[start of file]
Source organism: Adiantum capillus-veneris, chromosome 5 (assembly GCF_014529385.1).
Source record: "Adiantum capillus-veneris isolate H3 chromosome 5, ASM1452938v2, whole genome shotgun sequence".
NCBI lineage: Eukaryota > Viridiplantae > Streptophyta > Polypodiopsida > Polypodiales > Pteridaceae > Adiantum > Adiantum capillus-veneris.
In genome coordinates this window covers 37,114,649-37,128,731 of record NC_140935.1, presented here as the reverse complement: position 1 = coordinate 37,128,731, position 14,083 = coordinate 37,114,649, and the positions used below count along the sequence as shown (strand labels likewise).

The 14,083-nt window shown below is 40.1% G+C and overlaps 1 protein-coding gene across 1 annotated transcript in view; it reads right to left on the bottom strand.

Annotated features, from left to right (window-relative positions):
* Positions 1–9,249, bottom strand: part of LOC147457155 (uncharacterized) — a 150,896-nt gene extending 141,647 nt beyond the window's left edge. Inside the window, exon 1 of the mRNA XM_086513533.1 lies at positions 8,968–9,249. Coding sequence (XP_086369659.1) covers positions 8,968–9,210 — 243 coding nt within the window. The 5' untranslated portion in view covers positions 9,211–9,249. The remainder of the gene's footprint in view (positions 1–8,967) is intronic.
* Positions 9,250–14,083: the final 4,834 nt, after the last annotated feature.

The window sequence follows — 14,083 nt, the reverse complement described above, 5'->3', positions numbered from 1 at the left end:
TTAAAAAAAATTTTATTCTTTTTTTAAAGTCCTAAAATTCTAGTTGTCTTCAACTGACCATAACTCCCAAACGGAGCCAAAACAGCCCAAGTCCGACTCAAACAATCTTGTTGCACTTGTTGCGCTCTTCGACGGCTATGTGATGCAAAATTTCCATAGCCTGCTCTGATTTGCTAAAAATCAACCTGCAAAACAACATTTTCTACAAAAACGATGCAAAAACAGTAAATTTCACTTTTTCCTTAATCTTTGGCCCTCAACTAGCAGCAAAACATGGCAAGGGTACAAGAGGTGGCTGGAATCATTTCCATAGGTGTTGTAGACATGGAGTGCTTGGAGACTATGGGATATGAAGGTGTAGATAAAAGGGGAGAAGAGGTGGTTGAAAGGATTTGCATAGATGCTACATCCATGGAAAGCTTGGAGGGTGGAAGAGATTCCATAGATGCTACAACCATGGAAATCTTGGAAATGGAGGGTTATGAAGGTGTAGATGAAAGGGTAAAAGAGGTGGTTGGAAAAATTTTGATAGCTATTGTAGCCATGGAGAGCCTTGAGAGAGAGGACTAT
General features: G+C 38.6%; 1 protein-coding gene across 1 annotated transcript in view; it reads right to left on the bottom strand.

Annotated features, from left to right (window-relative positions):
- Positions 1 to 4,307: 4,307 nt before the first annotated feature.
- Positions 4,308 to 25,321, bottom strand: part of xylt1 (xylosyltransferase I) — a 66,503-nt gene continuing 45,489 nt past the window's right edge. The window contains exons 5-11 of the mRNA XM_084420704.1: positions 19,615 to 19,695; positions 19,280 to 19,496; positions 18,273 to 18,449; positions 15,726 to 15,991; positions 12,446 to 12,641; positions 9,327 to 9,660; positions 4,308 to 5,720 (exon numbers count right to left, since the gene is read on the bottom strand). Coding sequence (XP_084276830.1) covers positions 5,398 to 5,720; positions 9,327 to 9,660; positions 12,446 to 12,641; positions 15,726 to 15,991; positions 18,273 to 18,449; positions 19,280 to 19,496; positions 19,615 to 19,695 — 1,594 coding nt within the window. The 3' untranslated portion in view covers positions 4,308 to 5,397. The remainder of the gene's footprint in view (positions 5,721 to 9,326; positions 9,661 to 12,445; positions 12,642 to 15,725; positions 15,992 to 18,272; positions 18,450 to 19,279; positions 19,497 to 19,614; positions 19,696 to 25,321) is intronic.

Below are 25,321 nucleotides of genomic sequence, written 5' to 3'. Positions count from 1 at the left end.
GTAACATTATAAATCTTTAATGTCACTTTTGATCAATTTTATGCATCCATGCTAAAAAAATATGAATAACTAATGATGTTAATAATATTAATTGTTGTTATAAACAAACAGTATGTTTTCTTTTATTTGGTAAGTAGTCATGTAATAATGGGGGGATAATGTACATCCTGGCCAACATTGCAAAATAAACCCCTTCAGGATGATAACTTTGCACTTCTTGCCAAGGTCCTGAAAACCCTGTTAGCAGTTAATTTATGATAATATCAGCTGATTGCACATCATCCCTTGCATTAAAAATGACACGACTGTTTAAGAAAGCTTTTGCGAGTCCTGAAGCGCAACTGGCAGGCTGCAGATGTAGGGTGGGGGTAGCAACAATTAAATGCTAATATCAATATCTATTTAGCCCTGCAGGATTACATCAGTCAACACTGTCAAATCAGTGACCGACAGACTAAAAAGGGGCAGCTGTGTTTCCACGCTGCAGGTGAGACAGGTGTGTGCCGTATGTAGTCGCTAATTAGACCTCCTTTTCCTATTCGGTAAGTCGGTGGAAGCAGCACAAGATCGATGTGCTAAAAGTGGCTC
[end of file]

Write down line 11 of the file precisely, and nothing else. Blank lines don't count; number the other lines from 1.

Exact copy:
General features: G+C 38.6%; 1 protein-coding gene across 1 annotated transcript in view; it reads right to left on the bottom strand.